Friday, January 28, 2011

Flashbulb Memories & The Challenger Disaster

Today is the 25th anniversary of the Space Shuttle Challenger tragedy. I'd forgotten until I saw the front page of the Nashua Telegraph this morning.

Before I left the house to come to the library, I posted on my Facebook page where I'd been when the explosion happened. I'd just graduated from college and was waitressing at a bar in downtown Cincinnati. We were getting ready for the lunch rush. Everything in the bar stopped as we all watched the TV.

I immediately began receiving emails - friends sharing where they were when they heard about the disaster - in their elementary school classroom, in their home in Alaska, driving in their Datsun. Many of us have memories of where we were at that awful moment.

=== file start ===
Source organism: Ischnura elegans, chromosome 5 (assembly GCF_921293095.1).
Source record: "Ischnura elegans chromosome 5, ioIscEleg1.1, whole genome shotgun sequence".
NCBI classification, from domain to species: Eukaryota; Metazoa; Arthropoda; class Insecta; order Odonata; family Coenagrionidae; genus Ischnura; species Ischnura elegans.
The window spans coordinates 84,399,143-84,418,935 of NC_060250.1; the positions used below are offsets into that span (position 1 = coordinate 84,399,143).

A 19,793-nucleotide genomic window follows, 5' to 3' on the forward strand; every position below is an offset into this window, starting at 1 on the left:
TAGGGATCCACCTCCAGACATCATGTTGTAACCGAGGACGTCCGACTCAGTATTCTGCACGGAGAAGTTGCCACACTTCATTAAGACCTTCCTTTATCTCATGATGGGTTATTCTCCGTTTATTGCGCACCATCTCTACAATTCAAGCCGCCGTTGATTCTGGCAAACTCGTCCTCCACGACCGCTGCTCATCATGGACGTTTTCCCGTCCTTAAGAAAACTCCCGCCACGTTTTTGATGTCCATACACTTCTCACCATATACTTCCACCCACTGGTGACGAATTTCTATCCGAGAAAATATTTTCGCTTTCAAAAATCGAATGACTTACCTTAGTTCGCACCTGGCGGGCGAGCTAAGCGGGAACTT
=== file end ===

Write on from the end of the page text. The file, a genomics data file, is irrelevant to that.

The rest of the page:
This type of memory is called a
flashbulb memory, a "highly detailed, exceptionally vivid 'snapshots' of the moment and circumstances in which surprising and consequential (or emotionally arousing) news was heard." They're a type of autobiographical memory - they define a moment in our life. I have those sorts of memories about when Ronald Reagan was shot, when John Lennon was murdered, and when the World Trade Center was hit. I'm sure many of you do too.

But today, since I live in New Hampshire, I'm remembering Christa McAuliffe.

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